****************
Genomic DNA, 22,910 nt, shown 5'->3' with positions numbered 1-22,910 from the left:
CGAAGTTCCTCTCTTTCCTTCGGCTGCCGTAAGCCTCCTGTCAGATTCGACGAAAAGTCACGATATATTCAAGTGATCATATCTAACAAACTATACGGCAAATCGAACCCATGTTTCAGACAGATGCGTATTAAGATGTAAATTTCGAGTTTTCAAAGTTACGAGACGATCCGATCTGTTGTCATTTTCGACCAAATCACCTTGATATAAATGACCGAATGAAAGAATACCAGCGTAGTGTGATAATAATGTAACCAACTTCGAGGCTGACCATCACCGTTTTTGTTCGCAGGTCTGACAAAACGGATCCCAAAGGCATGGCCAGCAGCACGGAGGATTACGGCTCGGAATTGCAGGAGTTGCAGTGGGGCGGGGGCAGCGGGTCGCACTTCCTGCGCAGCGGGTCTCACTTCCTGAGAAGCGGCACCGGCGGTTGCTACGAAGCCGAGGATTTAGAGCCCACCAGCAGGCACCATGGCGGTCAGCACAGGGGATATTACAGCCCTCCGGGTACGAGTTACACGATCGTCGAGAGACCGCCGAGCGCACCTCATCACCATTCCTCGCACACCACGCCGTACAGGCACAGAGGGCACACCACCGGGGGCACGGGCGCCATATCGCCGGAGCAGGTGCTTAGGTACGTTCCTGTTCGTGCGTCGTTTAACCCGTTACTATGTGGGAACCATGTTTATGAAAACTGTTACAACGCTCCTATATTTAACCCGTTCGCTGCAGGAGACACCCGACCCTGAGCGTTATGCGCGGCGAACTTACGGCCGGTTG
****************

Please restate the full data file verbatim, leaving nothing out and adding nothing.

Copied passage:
Genomic DNA, 22,910 nt, shown 5'->3' with positions numbered 1-22,910 from the left:
CGAAGTTCCTCTCTTTCCTTCGGCTGCCGTAAGCCTCCTGTCAGATTCGACGAAAAGTCACGATATATTCAAGTGATCATATCTAACAAACTATACGGCAAATCGAACCCATGTTTCAGACAGATGCGTATTAAGATGTAAATTTCGAGTTTTCAAAGTTACGAGACGATCCGATCTGTTGTCATTTTCGACCAAATCACCTTGATATAAATGACCGAATGAAAGAATACCAGCGTAGTGTGATAATAATGTAACCAACTTCGAGGCTGACCATCACCGTTTTTGTTCGCAGGTCTGACAAAACGGATCCCAAAGGCATGGCCAGCAGCACGGAGGATTACGGCTCGGAATTGCAGGAGTTGCAGTGGGGCGGGGGCAGCGGGTCGCACTTCCTGCGCAGCGGGTCTCACTTCCTGAGAAGCGGCACCGGCGGTTGCTACGAAGCCGAGGATTTAGAGCCCACCAGCAGGCACCATGGCGGTCAGCACAGGGGATATTACAGCCCTCCGGGTACGAGTTACACGATCGTCGAGAGACCGCCGAGCGCACCTCATCACCATTCCTCGCACACCACGCCGTACAGGCACAGAGGGCACACCACCGGGGGCACGGGCGCCATATCGCCGGAGCAGGTGCTTAGGTACGTTCCTGTTCGTGCGTCGTTTAACCCGTTACTATGTGGGAACCATGTTTATGAAAACTGTTACAACGCTCCTATATTTAACCCGTTCGCTGCAGGAGACACCCGACCCTGAGCGTTATGCGCGGCGAACTTACGGCCGGTTG